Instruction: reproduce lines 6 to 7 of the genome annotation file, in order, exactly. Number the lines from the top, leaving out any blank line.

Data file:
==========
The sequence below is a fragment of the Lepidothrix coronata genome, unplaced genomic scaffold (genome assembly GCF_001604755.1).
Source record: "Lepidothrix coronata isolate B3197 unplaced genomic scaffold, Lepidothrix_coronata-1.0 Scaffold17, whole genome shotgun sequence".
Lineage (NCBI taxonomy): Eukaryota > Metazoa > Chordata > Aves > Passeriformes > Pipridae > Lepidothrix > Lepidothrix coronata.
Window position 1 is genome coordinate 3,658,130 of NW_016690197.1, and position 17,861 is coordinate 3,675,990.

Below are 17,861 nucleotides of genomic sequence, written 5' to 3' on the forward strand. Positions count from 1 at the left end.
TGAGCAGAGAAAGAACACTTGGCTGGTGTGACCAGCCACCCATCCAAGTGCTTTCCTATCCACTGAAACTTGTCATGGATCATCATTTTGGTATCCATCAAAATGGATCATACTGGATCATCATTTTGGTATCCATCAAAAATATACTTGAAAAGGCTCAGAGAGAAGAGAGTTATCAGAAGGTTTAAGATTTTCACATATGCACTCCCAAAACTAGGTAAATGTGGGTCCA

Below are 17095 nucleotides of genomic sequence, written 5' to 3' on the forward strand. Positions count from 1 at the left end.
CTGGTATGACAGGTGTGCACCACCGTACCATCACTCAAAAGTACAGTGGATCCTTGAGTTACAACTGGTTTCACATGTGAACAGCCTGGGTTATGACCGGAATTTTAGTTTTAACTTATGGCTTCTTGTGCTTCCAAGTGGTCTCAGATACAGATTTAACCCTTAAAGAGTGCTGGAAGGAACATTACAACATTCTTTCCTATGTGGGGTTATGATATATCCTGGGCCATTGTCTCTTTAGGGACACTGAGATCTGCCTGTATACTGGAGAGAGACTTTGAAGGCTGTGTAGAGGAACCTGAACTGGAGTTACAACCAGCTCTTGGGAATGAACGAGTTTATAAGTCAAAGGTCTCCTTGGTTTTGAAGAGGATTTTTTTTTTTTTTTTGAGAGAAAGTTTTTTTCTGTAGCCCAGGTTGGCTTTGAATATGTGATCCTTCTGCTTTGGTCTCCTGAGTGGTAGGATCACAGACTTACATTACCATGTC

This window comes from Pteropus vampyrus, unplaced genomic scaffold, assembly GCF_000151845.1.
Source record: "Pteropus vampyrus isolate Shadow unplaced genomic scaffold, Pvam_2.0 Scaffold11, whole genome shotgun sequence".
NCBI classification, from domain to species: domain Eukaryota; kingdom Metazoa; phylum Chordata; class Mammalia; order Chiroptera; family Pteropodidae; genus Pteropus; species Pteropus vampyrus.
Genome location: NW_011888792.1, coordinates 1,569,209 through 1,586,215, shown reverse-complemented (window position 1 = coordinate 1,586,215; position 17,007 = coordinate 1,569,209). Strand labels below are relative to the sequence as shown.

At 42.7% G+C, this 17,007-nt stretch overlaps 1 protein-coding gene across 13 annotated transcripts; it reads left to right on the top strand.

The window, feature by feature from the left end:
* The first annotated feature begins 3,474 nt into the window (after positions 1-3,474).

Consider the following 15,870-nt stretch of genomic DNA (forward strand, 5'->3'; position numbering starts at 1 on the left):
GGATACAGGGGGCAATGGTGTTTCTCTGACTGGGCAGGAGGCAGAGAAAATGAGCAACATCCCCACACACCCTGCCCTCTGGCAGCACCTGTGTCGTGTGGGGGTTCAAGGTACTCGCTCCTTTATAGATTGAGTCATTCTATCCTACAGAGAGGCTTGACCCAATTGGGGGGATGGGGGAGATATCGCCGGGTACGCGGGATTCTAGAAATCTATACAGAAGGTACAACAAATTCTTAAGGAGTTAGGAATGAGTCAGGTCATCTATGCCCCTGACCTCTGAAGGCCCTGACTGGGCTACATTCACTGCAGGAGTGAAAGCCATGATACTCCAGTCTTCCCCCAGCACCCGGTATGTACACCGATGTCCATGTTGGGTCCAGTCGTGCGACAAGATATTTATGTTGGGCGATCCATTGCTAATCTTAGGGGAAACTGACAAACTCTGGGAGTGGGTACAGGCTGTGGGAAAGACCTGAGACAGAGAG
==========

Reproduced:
TGAGCAGAGAAAGAACACTTGGCTGGTGTGACCAGCCACCCATCCAAGTGCTTTCCTATCCACTGAAACTTGTCATGGATCATCATTTTGGTATCCATCAAAATGGATCATACTGGATCATCATTTTGGTATCCATCAAAAATATACTTGAAAAGGCTCAGAGAGAAGAGAGTTATCAGAAGGTTTAAGATTTTCACATATGCACTCCCAAAACTAGGTAAATGTGGGTCCA

Below are 17095 nucleotides of genomic sequence, written 5' to 3' on the forward strand. Positions count from 1 at the left end.